Clinical trial studies vaccine targeting cancer stem cells in brain cancers

An early-phase clinical trial of an experimental vaccine that targets cancer stem cells in patients with recurrent glioblastoma multiforme, the most common and aggressive malignant brain tumor, has been launched by researchers at Cedars-Sinai’s Department of Neurosurgery, Johnnie L. Cochran, Jr. Brain Tumor Center and Department of Neurology.

Like normal stem cells, cancer stem cells have the ability to self-renew and generate new cells, but instead of producing healthy cells, they create cancer cells. In theory, if the cancer stem cells can be destroyed, a tumor may not be able to sustain itself, but if the cancer originators are not removed or destroyed, a tumor will continue to return despite the use of existing cancer-killing therapies.

The Phase I study, which will enroll about 45 patients and last two years, evaluates safety and dosing of a vaccine created individually for each participant and designed to boost the immune system’s natural ability to protect the body against foreign invaders called antigens. The drug targets a protein, CD133, found on cancer stem cells of some brain tumors and other cancers.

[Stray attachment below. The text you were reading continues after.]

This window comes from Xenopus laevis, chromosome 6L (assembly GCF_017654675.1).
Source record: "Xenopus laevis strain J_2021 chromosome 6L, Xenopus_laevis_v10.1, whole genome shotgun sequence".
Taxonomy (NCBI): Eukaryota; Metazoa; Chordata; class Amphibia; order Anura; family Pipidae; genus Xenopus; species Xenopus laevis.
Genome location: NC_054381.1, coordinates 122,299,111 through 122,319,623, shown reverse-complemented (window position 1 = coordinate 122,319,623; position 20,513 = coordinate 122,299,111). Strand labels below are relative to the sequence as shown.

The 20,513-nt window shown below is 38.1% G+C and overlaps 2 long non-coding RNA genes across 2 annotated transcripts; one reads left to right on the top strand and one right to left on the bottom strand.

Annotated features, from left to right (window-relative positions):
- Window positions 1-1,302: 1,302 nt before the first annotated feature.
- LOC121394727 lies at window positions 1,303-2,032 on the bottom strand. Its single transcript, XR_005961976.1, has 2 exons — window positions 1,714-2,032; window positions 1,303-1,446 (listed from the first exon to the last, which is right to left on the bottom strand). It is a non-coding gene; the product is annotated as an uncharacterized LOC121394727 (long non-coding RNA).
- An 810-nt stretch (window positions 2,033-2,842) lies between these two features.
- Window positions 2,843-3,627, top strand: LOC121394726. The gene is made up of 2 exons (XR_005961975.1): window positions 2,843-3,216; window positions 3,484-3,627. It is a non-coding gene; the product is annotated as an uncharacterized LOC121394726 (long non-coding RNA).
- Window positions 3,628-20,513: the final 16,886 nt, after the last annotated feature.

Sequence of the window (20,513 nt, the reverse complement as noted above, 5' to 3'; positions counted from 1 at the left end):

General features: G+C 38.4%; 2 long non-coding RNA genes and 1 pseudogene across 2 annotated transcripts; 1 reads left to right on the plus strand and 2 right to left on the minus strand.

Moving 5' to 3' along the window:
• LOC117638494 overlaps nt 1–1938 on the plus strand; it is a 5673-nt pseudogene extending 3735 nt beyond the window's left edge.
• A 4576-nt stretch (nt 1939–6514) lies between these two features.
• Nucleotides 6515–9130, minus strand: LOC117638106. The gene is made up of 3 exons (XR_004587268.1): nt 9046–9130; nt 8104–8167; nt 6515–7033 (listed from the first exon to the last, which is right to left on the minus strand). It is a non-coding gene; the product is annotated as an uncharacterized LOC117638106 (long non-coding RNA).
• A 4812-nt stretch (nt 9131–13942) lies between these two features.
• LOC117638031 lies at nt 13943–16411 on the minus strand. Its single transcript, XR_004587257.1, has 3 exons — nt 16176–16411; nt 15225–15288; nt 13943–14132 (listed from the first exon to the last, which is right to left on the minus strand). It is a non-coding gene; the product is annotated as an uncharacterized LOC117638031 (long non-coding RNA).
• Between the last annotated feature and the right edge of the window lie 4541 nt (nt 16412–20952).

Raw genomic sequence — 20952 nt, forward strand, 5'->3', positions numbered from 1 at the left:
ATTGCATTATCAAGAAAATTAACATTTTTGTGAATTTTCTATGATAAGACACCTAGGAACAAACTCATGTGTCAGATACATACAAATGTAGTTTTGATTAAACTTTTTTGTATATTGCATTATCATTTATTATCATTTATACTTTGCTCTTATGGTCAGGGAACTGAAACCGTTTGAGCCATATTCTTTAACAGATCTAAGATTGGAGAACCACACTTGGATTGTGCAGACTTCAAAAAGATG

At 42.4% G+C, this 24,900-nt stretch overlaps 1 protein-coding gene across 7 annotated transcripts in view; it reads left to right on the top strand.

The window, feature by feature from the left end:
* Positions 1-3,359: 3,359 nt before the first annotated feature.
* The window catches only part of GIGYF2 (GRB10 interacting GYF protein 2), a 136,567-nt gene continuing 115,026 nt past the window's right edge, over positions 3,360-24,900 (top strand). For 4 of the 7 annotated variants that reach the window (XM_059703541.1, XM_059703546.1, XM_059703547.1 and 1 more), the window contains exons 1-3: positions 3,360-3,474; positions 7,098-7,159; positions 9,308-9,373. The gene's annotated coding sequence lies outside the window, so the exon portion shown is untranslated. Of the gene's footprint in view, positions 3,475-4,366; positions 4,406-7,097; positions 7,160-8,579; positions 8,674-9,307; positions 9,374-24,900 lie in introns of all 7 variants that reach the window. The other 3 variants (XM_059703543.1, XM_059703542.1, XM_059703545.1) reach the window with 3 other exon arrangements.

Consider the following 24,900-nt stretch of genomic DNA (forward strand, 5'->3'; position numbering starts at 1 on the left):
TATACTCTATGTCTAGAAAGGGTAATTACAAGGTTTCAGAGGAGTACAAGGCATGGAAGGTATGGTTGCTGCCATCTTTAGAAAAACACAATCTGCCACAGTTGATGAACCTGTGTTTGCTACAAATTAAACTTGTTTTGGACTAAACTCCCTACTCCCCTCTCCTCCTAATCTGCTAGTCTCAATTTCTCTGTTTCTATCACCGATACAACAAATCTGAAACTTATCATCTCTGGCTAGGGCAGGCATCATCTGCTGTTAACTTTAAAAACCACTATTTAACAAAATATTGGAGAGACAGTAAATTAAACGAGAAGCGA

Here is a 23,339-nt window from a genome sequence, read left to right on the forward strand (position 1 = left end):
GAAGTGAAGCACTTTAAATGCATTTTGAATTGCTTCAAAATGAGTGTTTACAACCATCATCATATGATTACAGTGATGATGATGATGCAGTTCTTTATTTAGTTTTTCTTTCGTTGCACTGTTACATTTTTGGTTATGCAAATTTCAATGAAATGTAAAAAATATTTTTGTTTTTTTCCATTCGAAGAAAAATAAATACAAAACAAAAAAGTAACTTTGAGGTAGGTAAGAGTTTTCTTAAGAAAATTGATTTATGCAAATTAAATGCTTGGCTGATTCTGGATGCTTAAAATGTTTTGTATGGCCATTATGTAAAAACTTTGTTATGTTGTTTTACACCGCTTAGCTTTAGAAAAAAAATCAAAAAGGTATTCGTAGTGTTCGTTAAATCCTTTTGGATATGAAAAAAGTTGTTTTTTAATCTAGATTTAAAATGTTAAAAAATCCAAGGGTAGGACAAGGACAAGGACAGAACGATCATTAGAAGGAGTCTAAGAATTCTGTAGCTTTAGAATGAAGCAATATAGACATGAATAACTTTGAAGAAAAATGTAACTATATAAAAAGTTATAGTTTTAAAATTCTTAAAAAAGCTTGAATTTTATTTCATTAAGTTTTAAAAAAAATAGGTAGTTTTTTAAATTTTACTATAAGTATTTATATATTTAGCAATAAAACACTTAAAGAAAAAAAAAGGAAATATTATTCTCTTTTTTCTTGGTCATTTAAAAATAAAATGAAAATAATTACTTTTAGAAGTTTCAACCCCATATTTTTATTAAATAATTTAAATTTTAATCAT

Immune system cells called dendritic cells will be derived from each patient’s blood, combined with commercially prepared glioblastoma proteins and grown in the laboratory before being injected under the skin as a vaccine weekly for four weeks and then once every two months, according to Jeremy Rudnick, MD, neuro-oncologist in the Cedars-Sinai Department of Neurosurgery and Department of Neurology, the study’s principal investigator.

Dendritic cells are the immune system’s most powerful antigen-presenting cells — those responsible for helping the immune system recognize invaders. By being loaded with specific protein fragments of CD133, the dendritic cells become “trained” to recognize the antigen as a target and stimulate an immune response when they come in contact.